AThG preparations have been found contain high concentrations of FcR antibodies (65). Indeed, the high activity of AThG preparations against platelet expressed CD32 appears to be the major mechanism responsible for AThG induced thrombocytopenia (66, 67). On human B cells, the Fc receptor subtype expressed is the FcRγIIb inhibitory receptor, which binds IgG1 and IgG3 subtypes at high affinity, and IgG2 and IgG4 with a very low affinity (68). Interestingly, rabbit IgG has a higher binding affinity for human FcR than horse sera, and this may account for the increased efficacy of rAThG compared with equimolar concentrations of eAThG (46, 69, 70). FcRγII clustering on the surface of B germinal center B cells without B cell receptor engagement leads to inhibition of calcium influx, aborts B cell activation, and induces apoptosis (71–73). F(ab)2 fragments of rAThG are less effective in inducing B cell apoptosis, suggesting at least a partial role for such binding (18). Indeed, Fc binding of rAThG may enhance cross-linking of other B antibodies present in AThG such as HLA-DR, CD95, or CD30, leading to augmented apoptosis.
AThG preparations contain anti-CD38 antibodies in relatively high concentrations. Ligation of CD38 by AThG may induce modest apoptosis in activated B cells, while preventing migration of activated B cells from the blood by blocking adhesion to CD31 in high endothelial venules (18, 74). CD38 is upregulated on human B cells after activation, and is one of the defining markers of B-cell activation and the plasma cell phenotype (including CD20− CD138+ sIg− HLA-DR−). The exact role of CD38 in mature human B cell activation and development is currently unclear. CD38 has several functions including enzymatic production of calcium mobilizing compounds during cell activation and signal transduction in human leukocytes (75). Agonistic CD38 ligation on immature B cells suppresses human B cell lymphopoiesis and induces apoptosis (76, 77), similar to the putative function of CD38 signaling on immature T cells in the thymus (78). In contrast, CD38 signaling rescues activated CD27− B cells from apoptosis within the germinal center by upregulation of bcl-2 (79). In human B cells activated by CD40L and IL-4 stimulation, ligation of CD38 induces moderate levels of apoptosis (18). Finally, binding of CD38 to its ligand CD31 on human vascular endothelial cells during the rolling phase of B cell adhesion promotes migration of B cells from the blood into lymphoid and nonlymphoid tissues. Thus, activity of AThG antibodies with respect to CD38 is likely to involve inhibition of early B lymphopoiesis, apoptosis of activated B cells, complement mediated lysis of activated B and plasma cells, and blockade of B cell and plasma cell migration from the blood.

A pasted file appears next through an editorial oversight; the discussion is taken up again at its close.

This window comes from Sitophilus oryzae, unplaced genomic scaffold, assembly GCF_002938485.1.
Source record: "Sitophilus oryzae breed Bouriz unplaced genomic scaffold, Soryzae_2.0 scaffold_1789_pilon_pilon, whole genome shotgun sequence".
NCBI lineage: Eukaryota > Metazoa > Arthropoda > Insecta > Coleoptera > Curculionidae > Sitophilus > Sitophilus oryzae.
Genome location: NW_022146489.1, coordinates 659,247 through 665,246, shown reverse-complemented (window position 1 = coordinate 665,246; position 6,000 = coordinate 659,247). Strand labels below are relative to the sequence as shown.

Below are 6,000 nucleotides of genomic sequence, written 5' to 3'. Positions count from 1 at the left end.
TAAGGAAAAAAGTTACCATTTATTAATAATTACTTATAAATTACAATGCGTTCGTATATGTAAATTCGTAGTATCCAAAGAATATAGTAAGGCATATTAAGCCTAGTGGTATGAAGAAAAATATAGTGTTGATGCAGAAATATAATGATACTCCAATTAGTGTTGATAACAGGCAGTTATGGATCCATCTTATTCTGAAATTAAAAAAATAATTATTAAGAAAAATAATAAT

Although CD95 is not a B-cell specific molecule, crosslinking of surface expressed HLA-DR on naïve and memory B cells increases their sensitivity to CD95 triggered apoptosis (50). The CD95 apoptotic pathway is caspase dependent, and can be blocked by pan-caspase inhibitors such as z-VAD-fmk (18, 43). As noted above, HLA-DR crosslinking also activates a potent mitochondrial death program (18, 45). Thus, the combination of anti-HLA-DR and anti-CD95 antibodies described above may synergize the efficacy of AThG preparations that contain antibodies to both proteins (18, 43, 50, 51).